Old Age and Widows' Pensions and Unemployment Assistance.

Part of the debate – in the House of Commons on 29th July 1942.

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Photo of Mr George Daggar Mr George Daggar , Abertillery

If the Minister will allow me to finish, I will make it clear why that has been asked for. I think one may be excused, and the old age pensioners may be excused, for explaining about the continued investigations, inquisitions, examinations, calculations and regulations. When some of us make reference to the cost of the Assistance Board we are never supported by hon. Members on the other side of the House who are always referring to the unnecessary hoards of officials, and yet this Board involves an expenditure of over £4,500,000 a year. The Board was established in 1935 to dole out assistance to the unemployed, and it is now charged, or so it is claimed, with the task of meeting the needs of the aged people. In the period from 1935 to 1940 this Board cost the nation £27,431,000. The Government know by now the requirements of old age pensioners, and I think it would be much better to scrap the Board, save the money, pay the people a decent pension and employ the officials on productive work.

Whenever we raise this question of old age pensions it is always thought that we have a disposition to exaggerate. Before the war the then Minister of Health, Mr. Neville Chamberlain, said that 90 per cent. of our old people managed to live without recourse to the rates, and it was only necessary for 10 per cent. to apply for public assistance. We pointed out that even that 10 per cent. meant that there were 307,800 of these people applying for public assistance and that, if it were not for the pride of the old age pensioners, many more would be applying. Directly the Supplementary Pensions Act came into operation it had to be admitted that our arguments were correct, because directly an opportunity was afforded the old people to apply for supplementary pensions instead of public assistance, the figure jumped to nearly a million, and there are more cases now where these people rather than apply for supplementary pensions will endeavour to exist on the small pension of 10s.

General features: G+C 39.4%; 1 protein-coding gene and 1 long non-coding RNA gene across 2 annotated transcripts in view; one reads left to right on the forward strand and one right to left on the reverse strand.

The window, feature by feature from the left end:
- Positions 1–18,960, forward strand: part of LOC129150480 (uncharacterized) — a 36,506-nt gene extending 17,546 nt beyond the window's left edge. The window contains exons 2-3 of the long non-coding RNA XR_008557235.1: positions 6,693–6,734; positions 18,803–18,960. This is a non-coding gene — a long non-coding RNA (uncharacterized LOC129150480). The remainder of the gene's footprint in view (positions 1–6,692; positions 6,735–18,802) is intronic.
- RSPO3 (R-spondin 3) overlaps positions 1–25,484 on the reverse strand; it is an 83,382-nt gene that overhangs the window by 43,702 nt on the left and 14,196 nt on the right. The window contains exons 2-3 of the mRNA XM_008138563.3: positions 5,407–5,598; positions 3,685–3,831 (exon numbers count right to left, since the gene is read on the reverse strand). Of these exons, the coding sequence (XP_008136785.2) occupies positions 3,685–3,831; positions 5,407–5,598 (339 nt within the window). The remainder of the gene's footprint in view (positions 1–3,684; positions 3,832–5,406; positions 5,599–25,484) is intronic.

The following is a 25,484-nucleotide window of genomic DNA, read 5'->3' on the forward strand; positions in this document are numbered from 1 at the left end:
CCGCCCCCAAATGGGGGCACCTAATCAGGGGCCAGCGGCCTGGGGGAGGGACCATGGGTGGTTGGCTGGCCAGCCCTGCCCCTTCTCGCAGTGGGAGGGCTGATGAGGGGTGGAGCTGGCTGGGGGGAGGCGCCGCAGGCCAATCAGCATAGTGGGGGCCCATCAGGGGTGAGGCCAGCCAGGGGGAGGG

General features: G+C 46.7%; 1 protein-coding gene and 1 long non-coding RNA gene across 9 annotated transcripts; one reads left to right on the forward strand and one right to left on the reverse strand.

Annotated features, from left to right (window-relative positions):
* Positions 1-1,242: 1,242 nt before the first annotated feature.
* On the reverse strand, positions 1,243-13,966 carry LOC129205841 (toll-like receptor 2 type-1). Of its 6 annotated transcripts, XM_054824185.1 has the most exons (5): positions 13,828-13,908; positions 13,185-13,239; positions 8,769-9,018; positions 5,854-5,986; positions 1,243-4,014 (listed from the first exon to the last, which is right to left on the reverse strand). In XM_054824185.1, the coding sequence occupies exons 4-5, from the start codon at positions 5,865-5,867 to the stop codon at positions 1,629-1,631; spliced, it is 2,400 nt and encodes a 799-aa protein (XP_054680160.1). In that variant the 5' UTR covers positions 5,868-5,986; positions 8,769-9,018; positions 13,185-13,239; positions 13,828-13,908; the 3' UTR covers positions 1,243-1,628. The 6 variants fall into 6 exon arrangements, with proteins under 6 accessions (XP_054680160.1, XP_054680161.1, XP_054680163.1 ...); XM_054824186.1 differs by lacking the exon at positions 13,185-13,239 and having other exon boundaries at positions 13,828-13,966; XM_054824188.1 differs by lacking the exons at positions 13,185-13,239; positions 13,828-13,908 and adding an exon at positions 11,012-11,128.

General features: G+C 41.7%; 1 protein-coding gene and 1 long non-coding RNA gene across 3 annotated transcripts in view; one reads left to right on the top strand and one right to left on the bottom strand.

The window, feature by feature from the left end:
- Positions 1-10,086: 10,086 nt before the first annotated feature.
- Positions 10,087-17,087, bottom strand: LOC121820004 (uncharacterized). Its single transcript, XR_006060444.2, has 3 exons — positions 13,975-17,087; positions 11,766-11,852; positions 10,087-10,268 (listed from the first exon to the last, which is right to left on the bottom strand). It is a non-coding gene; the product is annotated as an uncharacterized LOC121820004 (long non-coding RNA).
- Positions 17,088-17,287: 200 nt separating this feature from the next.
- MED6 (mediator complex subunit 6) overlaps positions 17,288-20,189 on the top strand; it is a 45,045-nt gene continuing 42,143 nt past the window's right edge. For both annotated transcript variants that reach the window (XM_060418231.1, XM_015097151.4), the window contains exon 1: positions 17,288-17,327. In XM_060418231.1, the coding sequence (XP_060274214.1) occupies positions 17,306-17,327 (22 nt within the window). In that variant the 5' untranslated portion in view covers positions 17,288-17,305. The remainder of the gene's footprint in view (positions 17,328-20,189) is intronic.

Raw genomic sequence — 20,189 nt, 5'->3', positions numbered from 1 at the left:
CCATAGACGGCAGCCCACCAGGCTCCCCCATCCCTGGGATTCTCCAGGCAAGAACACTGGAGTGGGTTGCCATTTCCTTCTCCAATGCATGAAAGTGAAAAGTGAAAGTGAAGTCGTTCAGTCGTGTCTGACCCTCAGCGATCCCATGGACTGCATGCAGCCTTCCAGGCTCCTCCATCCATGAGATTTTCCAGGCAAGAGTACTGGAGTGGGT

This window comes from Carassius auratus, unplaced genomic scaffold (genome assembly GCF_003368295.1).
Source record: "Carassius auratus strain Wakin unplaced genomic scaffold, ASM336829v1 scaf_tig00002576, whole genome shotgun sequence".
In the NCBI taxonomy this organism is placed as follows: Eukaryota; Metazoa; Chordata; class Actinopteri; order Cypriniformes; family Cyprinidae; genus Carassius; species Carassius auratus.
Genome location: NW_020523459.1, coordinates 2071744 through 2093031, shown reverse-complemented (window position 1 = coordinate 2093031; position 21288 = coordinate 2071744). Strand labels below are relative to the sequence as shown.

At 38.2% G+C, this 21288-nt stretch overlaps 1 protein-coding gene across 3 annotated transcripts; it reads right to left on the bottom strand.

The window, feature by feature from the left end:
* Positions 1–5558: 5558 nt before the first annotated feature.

In the last Debate I gave the budget of the single person, and also the case where husband and wife were receiving the pension. The expenditure in those two cases cannot be controverted. In the case of the single pensioner all that was allowed for meeting the necessary requirements of food and clothing was 7s. 1d. a week. In the case of the husband and wife the amount was 15s., which proves that approximately 7s. per week is available for the purchase of food and clothing in the case of persons who are entitled to the supplementary pension. Do hon. Members realise what can be purchased with 7s.? If you assume that each of them takes 28 meals in a week, the 7s. only permits of meals not exceeding 3d., with nothing left for clothing. The right hon. Gentleman who introduced these Regulations recently sent a message to the National Welfare Council in which he said: We need the help of everyone throughout the country to maintain the home front and to see that we build up the citizens of the future on whose behalf we are fighting. Those were noble sentiments and we agree with them. But these old age pensioners constitute a part of that home front, and you cannot maintain them on 3d. meals. It is not worth while to build up citizens in anticipation of providing them with such a rich diet. In any event, this House has reached a stage at which it becomes necessary to provide fair treatment for old age pensioners other than in terms of 3d. meals.